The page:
Mr STEPHEN JONES: I thank the Deputy Speaker for this guidance. But serious allegations have been made against this minister, and we know that the Liberal Party treats them seriously as well because none other than the Treasurer has ordered an investigation into the Victorian branch of his own party; none other than the Treasurer is consulting with colleagues to see whether an investigation and then a takeover of the Victorian branch is warranted because of the behaviour of the member for Deakin. I can understand why members opposite find this very hard to hear. They find it very hard to hear—and so do the people of Australia.

If you are looking for a standard to judge this behaviour by, look to the standard set by the Prime Minister, because, in July this year, he called it 'corruption'—corruption on an industrial scale. It might be hard to hear, but, if this is the test of leadership, if this is the test that the Prime Minister has set for this parliament, then he must apply it to the member for Deakin. When similar events occurred in Victoria, the Premier sacked the responsible minister before lunchtime. I don't think decency and swift action should be the exclusive domain of the Australian Labor Party. John Howard would have wasted no time sacking this bloke and the aged care minister at the same time. They'd have been out the door before lunchtime. He is the minister responsible for tax law in this country, but he has shown contempt for taxpayers and contempt for the law. He has to go. There is no shortage of government backbenchers who would happily take his job. None of them could do a good job, but few of them could do a worse job than the member for Deakin. I've had my disagreements with the member for Goldstein, but there's no doubt he's been spending the last two years polishing his CV as well. No wonder the member for Goldstein is a little bit nervous; the member for Deakin has been spending more than a little bit of energy trying to shoehorn him out of the seat he's in.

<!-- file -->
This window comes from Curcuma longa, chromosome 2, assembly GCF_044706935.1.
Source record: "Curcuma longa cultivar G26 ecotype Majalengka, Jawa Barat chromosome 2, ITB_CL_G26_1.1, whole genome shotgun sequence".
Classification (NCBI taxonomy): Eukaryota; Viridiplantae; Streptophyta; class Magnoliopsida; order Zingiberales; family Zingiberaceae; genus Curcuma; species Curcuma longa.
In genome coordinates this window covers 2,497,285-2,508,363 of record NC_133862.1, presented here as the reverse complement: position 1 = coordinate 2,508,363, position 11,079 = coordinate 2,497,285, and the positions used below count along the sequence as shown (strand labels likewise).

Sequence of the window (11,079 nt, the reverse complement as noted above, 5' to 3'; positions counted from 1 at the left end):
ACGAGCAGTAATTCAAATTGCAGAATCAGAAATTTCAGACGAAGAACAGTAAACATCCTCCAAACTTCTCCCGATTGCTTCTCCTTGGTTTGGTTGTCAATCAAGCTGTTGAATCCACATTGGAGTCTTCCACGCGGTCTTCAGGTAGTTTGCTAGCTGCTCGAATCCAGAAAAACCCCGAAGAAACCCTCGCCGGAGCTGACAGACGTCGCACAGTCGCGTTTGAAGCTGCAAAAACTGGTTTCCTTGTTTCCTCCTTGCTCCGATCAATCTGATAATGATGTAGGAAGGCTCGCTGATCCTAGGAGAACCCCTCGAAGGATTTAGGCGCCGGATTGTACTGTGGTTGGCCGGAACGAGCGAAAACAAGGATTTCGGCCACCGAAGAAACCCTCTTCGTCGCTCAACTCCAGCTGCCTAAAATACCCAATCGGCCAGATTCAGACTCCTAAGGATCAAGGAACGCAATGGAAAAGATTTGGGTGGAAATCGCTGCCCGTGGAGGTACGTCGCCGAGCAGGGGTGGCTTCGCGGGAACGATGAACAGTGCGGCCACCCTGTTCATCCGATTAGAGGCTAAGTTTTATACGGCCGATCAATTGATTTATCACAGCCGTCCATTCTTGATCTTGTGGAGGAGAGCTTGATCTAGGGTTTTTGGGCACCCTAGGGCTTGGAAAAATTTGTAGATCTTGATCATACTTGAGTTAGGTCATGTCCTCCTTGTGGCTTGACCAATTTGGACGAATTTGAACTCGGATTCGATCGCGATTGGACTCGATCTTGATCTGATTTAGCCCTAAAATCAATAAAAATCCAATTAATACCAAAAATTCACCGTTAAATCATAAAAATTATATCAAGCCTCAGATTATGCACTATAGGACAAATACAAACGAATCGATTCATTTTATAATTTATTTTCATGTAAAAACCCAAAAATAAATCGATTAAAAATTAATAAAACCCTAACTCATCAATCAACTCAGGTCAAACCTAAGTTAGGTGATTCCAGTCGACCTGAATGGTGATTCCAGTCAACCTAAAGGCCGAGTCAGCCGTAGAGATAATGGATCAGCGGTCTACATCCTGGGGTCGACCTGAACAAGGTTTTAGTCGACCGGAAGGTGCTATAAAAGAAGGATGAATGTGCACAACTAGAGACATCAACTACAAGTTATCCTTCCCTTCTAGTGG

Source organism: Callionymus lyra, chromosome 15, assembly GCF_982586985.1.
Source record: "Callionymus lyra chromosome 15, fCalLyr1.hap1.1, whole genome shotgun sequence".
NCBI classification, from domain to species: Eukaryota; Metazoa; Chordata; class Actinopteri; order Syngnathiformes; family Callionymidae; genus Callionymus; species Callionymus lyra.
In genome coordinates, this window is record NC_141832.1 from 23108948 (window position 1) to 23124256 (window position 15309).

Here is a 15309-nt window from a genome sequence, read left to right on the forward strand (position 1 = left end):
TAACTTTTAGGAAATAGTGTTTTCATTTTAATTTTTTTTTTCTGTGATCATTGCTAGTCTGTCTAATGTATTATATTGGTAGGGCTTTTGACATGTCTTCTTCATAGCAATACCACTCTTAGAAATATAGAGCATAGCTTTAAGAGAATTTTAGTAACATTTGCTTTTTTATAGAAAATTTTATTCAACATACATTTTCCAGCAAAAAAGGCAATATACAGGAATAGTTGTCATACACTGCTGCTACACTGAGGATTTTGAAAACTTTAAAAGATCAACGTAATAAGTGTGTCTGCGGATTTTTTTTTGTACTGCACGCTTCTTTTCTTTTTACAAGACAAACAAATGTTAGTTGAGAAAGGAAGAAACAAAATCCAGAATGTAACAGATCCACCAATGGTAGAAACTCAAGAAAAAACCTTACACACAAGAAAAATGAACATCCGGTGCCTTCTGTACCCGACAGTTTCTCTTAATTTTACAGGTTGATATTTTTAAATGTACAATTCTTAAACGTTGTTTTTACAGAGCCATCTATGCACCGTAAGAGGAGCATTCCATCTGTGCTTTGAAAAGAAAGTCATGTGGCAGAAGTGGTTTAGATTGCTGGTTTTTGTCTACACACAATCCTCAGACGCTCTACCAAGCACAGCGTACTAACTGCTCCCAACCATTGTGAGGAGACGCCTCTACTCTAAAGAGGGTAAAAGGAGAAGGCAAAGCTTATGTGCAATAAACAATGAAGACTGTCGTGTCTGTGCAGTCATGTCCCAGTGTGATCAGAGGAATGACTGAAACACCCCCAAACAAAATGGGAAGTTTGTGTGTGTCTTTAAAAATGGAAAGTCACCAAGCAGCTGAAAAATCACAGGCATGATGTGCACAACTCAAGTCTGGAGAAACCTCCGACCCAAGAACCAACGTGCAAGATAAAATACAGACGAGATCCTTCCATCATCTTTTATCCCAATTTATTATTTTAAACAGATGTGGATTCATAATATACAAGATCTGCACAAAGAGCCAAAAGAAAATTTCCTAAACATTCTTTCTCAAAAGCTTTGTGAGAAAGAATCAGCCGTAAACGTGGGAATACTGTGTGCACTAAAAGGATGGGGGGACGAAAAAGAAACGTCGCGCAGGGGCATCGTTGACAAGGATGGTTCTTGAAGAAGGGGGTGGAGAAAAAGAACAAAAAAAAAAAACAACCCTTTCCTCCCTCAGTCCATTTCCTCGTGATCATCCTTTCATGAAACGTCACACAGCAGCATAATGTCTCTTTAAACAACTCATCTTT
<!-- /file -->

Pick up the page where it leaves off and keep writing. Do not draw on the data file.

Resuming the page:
There should be no place for the member for Deakin on the front bench in this House. He's been responsible for the Australian tax office, but he's led Australians to believe they can have no trust in the way he administers taxpayer funds in his own office. A corruption-busting QC had this to say on national television this week: 'He should be sacked. There is a prima facie case of crime. He should be sacked.' What is the Prime Minister waiting for? It's not as if he's protecting a minister who's had a sterling career in this place and has contributed to a body of public policy. It's not as if he's an invaluable colleague who's contributed to the front bench.

This guy has the Midas touch in reverse: everything he's touched—well, it hasn't turned to gold, that's for sure! He's responsible for the administration of the superannuation early access scheme. On his own watch, that scheme has seen millions of dollars stolen, fraudulently, from some of the lowest-paid people in this country. He froze the operation of the scheme for a few days, but not one single cent has been paid in compensation from the Commonwealth to those members who have had their money stolen from them because of the operation of this scheme and the hopeless administration of this hapless minister.

As the member for Blaxland reminds us, the member for Deakin is responsible for the HomeBuilder scheme. If jobs were created by press releases then every builder in this country would be in full employment. But not one single dollar has been paid out under this scheme. So if the Prime Minister is going to expect this House to play a Team Australia moment he should do the right thing and sack this minister who has done everything within his power to bring disgrace upon this House and every single one of us. (Time expired)